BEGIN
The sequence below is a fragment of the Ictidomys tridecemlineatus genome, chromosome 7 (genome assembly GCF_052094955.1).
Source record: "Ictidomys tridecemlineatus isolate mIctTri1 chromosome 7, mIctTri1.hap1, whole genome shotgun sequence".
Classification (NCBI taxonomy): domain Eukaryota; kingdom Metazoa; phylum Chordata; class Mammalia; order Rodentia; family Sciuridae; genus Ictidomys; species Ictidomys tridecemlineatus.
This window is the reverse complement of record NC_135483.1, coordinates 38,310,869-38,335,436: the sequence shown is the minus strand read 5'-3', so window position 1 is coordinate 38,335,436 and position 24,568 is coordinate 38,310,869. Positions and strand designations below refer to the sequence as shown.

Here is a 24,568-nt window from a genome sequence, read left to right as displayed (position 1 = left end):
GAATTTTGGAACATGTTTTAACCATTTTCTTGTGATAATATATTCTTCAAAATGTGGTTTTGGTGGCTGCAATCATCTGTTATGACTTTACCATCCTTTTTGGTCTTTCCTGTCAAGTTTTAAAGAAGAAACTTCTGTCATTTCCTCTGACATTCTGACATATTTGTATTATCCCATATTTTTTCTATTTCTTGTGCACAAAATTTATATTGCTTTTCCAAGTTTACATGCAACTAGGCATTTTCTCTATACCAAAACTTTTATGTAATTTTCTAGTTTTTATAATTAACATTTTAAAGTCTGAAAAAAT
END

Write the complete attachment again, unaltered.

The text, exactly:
The sequence below is a fragment of the Ictidomys tridecemlineatus genome, chromosome 7 (genome assembly GCF_052094955.1).
Source record: "Ictidomys tridecemlineatus isolate mIctTri1 chromosome 7, mIctTri1.hap1, whole genome shotgun sequence".
Classification (NCBI taxonomy): domain Eukaryota; kingdom Metazoa; phylum Chordata; class Mammalia; order Rodentia; family Sciuridae; genus Ictidomys; species Ictidomys tridecemlineatus.
This window is the reverse complement of record NC_135483.1, coordinates 38,310,869-38,335,436: the sequence shown is the minus strand read 5'-3', so window position 1 is coordinate 38,335,436 and position 24,568 is coordinate 38,310,869. Positions and strand designations below refer to the sequence as shown.

Here is a 24,568-nt window from a genome sequence, read left to right as displayed (position 1 = left end):
GAATTTTGGAACATGTTTTAACCATTTTCTTGTGATAATATATTCTTCAAAATGTGGTTTTGGTGGCTGCAATCATCTGTTATGACTTTACCATCCTTTTTGGTCTTTCCTGTCAAGTTTTAAAGAAGAAACTTCTGTCATTTCCTCTGACATTCTGACATATTTGTATTATCCCATATTTTTTCTATTTCTTGTGCACAAAATTTATATTGCTTTTCCAAGTTTACATGCAACTAGGCATTTTCTCTATACCAAAACTTTTATGTAATTTTCTAGTTTTTATAATTAACATTTTAAAGTCTGAAAAAAT